I get asked often to engrave full words or even 2 lines of text & sentences on my items. It’s been happening so often lately that I thought I should write a blog post about it. I try to be very clear on each piece just how much space I have to work with. In the age of computerized engraving I think most potential customers don’t realize that this is done manually and I am limited with size and space. I can really only comfortably fit 7 characters (letters like this: ABCDEFG) – and in some cases 8 characters (letters like this: ABCDEFGH). This is with the plain font (#3 option above). My script fonts definitely cannot do more than 4 letters on the typical 15mm blank that most of my pieces are made with. Remember that the more letters you add the smaller I have to go, and I will not sell anything that does not look good. The smaller the letters the less detail you can see, and thus it does not look clean or in some cases legible. So if you are going to need a magnifying glass to see it, I won’t be offering it. 😉
With the popular curlz & curlz vintage fonts, they are larger templates and are only intended as a focal initial. That means even at my smallest setting I can only get 2 letters, max on the blank.
I’d love to be able to fulfill all your requests and maybe in the future I will have bigger blanks that will accommodate more text. More text = more work which = more work for me, and potentially higher costs to you. Manual engraving is a skill that I have been honing for 5 years now. It’s not as simple as choosing the right letters and go. I have to position the blank accordingly, gauge what size to go with; often times deciding which of the fonts will look the best (it really does depend on initials vs. a word), and this is all done more by feel and intuition than by measurement. Mistakes do happen, so then I have to scrap that blank and start again. Sometimes I scrap a blank not because I made a mistake per se but because I think I can do better. Many times before I even start on the actual blank I will engrave on a piece of scrap metal first to make sure I have the size and spacing just so. By the time I offer an item to the world I have spent a lot of time perfecting its execution. It’s important to really stick with what the piece is intended to be: an affordable gift with an initial or two, or a simple word with meaning for the intended recipient.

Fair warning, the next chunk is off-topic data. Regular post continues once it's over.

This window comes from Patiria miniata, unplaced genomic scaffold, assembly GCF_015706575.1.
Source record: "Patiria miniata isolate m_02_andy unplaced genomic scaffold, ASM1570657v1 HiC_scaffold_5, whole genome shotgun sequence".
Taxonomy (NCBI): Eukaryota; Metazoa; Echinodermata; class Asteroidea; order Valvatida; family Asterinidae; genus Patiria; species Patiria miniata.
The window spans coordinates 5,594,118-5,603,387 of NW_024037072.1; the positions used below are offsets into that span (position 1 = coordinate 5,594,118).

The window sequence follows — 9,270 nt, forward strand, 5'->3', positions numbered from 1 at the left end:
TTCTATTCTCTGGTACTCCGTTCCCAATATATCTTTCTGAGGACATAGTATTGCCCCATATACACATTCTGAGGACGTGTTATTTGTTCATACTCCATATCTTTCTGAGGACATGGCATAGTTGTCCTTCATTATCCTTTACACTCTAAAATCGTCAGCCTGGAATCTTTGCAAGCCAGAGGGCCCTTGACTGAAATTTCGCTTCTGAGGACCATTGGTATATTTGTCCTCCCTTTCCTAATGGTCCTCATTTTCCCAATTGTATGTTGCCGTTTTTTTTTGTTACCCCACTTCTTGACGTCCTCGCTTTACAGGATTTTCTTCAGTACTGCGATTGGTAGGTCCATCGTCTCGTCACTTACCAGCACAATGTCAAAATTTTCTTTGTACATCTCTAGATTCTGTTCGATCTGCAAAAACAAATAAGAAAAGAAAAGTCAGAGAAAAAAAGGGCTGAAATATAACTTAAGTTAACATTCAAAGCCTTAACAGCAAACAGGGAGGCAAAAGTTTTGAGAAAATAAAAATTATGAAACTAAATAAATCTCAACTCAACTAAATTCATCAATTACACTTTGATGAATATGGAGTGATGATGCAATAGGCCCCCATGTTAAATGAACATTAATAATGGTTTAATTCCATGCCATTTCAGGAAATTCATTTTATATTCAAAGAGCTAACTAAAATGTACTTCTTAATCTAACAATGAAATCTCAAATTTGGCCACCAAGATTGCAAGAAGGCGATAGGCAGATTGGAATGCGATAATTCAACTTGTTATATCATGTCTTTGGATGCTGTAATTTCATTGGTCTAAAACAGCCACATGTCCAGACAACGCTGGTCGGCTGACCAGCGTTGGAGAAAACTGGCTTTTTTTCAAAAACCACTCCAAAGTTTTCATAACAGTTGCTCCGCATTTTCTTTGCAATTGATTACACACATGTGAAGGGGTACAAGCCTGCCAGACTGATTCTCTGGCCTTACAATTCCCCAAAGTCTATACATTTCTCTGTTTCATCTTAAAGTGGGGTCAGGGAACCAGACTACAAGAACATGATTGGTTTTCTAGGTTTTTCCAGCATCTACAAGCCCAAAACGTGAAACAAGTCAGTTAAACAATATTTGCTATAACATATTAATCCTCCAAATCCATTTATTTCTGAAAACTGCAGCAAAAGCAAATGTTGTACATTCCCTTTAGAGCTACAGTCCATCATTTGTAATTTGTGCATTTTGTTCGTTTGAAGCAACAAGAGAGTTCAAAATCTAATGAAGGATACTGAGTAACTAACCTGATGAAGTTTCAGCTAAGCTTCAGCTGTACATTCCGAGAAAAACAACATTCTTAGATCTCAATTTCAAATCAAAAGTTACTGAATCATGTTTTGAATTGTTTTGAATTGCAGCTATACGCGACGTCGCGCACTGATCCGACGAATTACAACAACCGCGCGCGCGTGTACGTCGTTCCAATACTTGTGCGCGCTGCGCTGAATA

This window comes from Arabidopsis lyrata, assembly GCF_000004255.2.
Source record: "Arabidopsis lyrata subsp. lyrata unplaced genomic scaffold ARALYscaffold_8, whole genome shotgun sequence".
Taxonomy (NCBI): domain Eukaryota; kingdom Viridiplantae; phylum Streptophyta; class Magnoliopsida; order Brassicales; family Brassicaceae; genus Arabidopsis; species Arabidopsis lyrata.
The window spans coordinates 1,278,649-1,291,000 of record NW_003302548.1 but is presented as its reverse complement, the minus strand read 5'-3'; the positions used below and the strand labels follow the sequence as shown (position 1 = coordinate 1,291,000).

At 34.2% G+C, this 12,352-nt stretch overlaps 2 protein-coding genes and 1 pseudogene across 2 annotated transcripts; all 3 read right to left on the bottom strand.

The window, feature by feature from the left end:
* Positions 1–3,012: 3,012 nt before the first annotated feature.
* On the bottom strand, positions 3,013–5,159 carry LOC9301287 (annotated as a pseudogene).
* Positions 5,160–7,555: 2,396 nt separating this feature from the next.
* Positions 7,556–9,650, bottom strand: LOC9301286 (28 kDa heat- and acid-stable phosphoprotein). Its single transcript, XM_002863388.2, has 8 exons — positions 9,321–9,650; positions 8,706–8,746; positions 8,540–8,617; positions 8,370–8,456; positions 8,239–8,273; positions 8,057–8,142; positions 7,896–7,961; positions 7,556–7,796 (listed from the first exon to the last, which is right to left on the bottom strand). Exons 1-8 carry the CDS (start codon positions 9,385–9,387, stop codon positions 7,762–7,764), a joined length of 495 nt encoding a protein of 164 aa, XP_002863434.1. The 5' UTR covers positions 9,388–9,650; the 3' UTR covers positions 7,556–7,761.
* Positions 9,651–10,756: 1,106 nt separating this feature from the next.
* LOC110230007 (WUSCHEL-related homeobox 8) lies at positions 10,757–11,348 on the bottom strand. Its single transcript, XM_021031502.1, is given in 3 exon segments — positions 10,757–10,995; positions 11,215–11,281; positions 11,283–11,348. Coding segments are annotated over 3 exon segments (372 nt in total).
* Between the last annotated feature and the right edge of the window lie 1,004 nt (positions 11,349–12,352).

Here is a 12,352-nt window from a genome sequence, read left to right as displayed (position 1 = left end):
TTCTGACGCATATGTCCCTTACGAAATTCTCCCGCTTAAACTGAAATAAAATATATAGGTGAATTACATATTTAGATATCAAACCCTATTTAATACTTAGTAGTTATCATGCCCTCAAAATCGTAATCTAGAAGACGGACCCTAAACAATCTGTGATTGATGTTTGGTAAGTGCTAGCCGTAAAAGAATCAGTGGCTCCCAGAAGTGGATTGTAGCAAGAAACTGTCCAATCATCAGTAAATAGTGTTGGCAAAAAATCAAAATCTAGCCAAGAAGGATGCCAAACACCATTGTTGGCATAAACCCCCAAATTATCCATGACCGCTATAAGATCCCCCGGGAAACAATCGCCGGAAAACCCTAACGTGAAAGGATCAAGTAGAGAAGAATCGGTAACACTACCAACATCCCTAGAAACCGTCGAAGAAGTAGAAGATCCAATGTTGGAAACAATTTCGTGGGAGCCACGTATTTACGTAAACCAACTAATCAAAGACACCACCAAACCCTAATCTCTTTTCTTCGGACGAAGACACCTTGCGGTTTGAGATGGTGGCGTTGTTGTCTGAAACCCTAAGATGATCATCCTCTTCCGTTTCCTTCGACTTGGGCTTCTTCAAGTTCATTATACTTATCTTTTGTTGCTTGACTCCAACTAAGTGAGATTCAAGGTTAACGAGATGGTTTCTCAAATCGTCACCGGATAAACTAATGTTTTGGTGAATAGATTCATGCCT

I don’t want to discourage you from contacting me, I love to hear from you all, and if you have a request out of the norm feel free to send me an email. But hopefully this answers some questions in regards to size. 🙂